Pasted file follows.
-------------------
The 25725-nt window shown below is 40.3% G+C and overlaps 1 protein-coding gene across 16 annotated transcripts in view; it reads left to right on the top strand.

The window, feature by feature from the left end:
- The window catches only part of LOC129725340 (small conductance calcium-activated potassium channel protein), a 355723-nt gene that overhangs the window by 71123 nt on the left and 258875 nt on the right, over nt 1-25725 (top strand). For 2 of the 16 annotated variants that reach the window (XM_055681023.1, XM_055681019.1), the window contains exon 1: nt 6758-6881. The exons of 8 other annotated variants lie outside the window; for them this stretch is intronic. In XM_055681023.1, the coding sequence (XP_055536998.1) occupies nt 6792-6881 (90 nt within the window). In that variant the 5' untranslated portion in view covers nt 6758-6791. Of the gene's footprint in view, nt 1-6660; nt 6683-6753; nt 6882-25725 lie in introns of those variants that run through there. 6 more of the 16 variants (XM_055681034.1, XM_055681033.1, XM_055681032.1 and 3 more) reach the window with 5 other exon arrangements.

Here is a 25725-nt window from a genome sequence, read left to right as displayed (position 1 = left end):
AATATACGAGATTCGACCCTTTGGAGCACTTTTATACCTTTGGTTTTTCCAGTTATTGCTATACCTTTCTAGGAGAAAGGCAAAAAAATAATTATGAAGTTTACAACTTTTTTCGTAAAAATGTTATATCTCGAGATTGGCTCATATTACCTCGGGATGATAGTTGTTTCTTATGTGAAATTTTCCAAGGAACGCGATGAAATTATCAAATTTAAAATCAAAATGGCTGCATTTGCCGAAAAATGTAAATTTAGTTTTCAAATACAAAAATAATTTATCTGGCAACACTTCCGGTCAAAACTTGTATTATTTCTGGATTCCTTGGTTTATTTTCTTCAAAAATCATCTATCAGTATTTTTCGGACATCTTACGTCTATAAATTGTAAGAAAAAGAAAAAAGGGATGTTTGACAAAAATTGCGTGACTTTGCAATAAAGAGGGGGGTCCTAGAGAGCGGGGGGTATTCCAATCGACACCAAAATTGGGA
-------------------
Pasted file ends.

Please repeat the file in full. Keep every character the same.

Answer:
The 25725-nt window shown below is 40.3% G+C and overlaps 1 protein-coding gene across 16 annotated transcripts in view; it reads left to right on the top strand.

The window, feature by feature from the left end:
- The window catches only part of LOC129725340 (small conductance calcium-activated potassium channel protein), a 355723-nt gene that overhangs the window by 71123 nt on the left and 258875 nt on the right, over nt 1-25725 (top strand). For 2 of the 16 annotated variants that reach the window (XM_055681023.1, XM_055681019.1), the window contains exon 1: nt 6758-6881. The exons of 8 other annotated variants lie outside the window; for them this stretch is intronic. In XM_055681023.1, the coding sequence (XP_055536998.1) occupies nt 6792-6881 (90 nt within the window). In that variant the 5' untranslated portion in view covers nt 6758-6791. Of the gene's footprint in view, nt 1-6660; nt 6683-6753; nt 6882-25725 lie in introns of those variants that run through there. 6 more of the 16 variants (XM_055681034.1, XM_055681033.1, XM_055681032.1 and 3 more) reach the window with 5 other exon arrangements.

Here is a 25725-nt window from a genome sequence, read left to right as displayed (position 1 = left end):
AATATACGAGATTCGACCCTTTGGAGCACTTTTATACCTTTGGTTTTTCCAGTTATTGCTATACCTTTCTAGGAGAAAGGCAAAAAAATAATTATGAAGTTTACAACTTTTTTCGTAAAAATGTTATATCTCGAGATTGGCTCATATTACCTCGGGATGATAGTTGTTTCTTATGTGAAATTTTCCAAGGAACGCGATGAAATTATCAAATTTAAAATCAAAATGGCTGCATTTGCCGAAAAATGTAAATTTAGTTTTCAAATACAAAAATAATTTATCTGGCAACACTTCCGGTCAAAACTTGTATTATTTCTGGATTCCTTGGTTTATTTTCTTCAAAAATCATCTATCAGTATTTTTCGGACATCTTACGTCTATAAATTGTAAGAAAAAGAAAAAAGGGATGTTTGACAAAAATTGCGTGACTTTGCAATAAAGAGGGGGGTCCTAGAGAGCGGGGGGTATTCCAATCGACACCAAAATTGGGA